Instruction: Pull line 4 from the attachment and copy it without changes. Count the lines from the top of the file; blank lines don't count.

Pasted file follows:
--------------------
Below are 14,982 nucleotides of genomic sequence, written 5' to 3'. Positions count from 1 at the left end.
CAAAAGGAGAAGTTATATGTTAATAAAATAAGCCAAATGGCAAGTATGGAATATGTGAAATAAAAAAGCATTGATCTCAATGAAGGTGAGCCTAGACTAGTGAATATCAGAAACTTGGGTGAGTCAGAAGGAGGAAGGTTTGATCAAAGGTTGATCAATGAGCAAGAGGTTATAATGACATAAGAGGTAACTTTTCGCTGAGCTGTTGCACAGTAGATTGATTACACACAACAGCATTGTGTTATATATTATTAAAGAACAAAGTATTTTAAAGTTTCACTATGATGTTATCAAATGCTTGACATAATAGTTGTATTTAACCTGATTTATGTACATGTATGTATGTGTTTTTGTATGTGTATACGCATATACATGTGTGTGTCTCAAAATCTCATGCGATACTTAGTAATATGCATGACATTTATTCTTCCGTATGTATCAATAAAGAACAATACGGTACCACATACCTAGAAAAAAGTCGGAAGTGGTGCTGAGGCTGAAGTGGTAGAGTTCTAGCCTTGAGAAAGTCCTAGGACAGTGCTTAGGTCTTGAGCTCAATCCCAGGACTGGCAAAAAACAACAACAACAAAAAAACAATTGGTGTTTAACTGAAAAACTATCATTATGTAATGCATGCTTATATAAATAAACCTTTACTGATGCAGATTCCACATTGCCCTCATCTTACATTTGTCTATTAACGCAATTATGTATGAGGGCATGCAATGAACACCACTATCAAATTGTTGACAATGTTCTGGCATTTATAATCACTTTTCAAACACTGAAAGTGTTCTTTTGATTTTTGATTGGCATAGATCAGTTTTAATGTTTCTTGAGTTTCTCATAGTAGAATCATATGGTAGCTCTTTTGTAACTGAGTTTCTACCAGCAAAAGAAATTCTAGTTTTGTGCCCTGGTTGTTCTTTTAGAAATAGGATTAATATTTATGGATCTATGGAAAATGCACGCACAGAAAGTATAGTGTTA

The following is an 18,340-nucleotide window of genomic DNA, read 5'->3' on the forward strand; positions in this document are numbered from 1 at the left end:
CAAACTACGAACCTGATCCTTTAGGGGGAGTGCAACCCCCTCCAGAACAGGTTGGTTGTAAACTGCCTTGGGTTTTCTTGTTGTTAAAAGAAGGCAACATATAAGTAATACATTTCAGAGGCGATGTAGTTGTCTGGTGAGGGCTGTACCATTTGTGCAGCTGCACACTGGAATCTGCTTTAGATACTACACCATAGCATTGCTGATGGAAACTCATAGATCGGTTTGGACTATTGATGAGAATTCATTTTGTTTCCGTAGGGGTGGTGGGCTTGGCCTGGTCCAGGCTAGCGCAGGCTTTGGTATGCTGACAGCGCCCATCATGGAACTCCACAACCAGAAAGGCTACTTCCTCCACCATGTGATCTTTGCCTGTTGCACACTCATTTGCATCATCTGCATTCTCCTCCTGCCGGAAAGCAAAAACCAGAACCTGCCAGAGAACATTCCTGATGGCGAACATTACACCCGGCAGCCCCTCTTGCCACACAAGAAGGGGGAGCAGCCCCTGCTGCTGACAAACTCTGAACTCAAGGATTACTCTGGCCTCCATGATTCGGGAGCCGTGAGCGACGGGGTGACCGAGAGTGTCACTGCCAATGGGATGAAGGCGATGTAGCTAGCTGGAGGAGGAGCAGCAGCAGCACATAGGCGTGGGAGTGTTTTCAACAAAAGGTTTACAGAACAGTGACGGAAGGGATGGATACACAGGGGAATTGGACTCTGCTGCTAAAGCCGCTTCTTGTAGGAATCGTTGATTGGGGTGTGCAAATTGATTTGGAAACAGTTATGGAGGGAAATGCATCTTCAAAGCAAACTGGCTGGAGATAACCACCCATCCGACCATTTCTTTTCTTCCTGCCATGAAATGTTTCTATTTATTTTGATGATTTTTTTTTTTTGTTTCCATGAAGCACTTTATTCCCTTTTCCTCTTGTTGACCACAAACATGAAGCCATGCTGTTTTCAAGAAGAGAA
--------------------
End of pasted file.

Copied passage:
CAAACTACGAACCTGATCCTTTAGGGGGAGTGCAACCCCCTCCAGAACAGGTTGGTTGTAAACTGCCTTGGGTTTTCTTGTTGTTAAAAGAAGGCAACATATAAGTAATACATTTCAGAGGCGATGTAGTTGTCTGGTGAGGGCTGTACCATTTGTGCAGCTGCACACTGGAATCTGCTTTAGATACTACACCATAGCATTGCTGATGGAAACTCATAGATCGGTTTGGACTATTGATGAGAATTCATTTTGTTTCCGTAGGGGTGGTGGGCTTGGCCTGGTCCAGGCTAGCGCAGGCTTTGGTATGCTGACAGCGCCCATCATGGAACTCCACAACCAGAAAGGCTACTTCCTCCACCATGTGATCTTTGCCTGTTGCACACTCATTTGCATCATCTGCATTCTCCTCCTGCCGGAAAGCAAAAACCAGAACCTGCCAGAGAACATTCCTGATGGCGAACATTACACCCGGCAGCCCCTCTTGCCACACAAGAAGGGGGAGCAGCCCCTGCTGCTGACAAACTCTGAACTCAAGGATTACTCTGGCCTCCATGATTCGGGAGCCGTGAGCGACGGGGTGACCGAGAGTGTCACTGCCAATGGGATGAAGGCGATGTAGCTAGCTGGAGGAGGAGCAGCAGCAGCACATAGGCGTGGGAGTGTTTTCAACAAAAGGTTTACAGAACAGTGACGGAAGGGATGGATACACAGGGGAATTGGACTCTGCTGCTAAAGCCGCTTCTTGTAGGAATCGTTGATTGGGGTGTGCAAATTGATTTGGAAACAGTTATGGAGGGAAATGCATCTTCAAAGCAAACTGGCTGGAGATAACCACCCATCCGACCATTTCTTTTCTTCCTGCCATGAAATGTTTCTATTTATTTTGATGATTTTTTTTTTTTGTTTCCATGAAGCACTTTATTCCCTTTTCCTCTTGTTGACCACAAACATGAAGCCATGCTGTTTTCAAGAAGAGAA